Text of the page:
For the reception, the stage has been transformed, just a “throne” for the couple and a ton of hanging garlands and beautiful lighting. They stand for pictures, as a line easily several hundred deep forms to the left of the stage, waiting for their turn. This is the scene when we get dinner… and when we’re done. (This, after navigating two whole floors of food! The wedding invitation itself even had the menu printed out on practically a page.) We take our turn, and after saying goodbye, we’re too exhausted to wait for the inevitable dance party. I can’t imagine how Dhiviya and Sujan feel, but I’m elated to have been a witness to this. Shame I’ll have to miss the second reception in five days!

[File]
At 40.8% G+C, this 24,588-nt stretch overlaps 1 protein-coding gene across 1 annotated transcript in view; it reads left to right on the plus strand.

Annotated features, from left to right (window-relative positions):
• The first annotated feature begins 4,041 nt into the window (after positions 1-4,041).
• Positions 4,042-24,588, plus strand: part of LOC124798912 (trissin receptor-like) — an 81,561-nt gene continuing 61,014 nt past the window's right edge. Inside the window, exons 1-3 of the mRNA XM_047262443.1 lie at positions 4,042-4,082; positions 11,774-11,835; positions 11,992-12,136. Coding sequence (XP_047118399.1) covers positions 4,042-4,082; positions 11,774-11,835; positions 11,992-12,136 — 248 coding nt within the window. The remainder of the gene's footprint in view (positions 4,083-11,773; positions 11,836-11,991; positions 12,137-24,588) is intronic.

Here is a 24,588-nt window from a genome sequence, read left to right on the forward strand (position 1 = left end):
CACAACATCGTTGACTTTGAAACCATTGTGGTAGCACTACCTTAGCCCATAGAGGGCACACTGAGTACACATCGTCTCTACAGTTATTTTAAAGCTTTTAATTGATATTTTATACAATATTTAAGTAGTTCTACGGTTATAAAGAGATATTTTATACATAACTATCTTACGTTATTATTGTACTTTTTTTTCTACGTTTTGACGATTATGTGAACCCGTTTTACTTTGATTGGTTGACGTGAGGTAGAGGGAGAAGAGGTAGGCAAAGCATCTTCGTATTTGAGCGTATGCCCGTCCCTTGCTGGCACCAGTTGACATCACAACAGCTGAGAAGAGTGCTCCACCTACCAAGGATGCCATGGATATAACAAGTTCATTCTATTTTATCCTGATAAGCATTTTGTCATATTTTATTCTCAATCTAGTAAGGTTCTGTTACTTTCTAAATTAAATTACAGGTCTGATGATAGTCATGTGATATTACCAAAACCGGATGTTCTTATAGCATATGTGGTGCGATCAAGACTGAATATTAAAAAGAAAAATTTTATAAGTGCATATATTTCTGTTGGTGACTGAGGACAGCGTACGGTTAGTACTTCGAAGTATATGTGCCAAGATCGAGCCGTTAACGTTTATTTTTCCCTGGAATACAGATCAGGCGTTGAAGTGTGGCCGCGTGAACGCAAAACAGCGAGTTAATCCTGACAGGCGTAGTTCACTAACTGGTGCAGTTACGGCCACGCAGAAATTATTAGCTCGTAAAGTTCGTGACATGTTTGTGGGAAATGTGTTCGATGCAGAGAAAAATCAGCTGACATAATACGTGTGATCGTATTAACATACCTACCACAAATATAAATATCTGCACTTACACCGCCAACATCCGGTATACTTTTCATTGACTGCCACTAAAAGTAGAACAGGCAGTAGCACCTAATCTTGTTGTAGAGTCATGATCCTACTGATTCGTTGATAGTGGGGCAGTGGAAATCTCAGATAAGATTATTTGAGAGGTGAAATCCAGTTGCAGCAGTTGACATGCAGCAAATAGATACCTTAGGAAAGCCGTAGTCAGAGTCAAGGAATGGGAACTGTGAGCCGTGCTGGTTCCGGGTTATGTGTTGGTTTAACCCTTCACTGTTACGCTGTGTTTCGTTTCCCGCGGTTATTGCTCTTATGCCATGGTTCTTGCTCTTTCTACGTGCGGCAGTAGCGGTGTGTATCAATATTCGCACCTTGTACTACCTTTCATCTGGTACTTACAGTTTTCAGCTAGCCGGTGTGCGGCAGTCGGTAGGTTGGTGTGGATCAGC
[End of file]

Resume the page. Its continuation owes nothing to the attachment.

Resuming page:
This being the first wedding of any sort I’ve ever attended, I certainly have some high expectations going forward!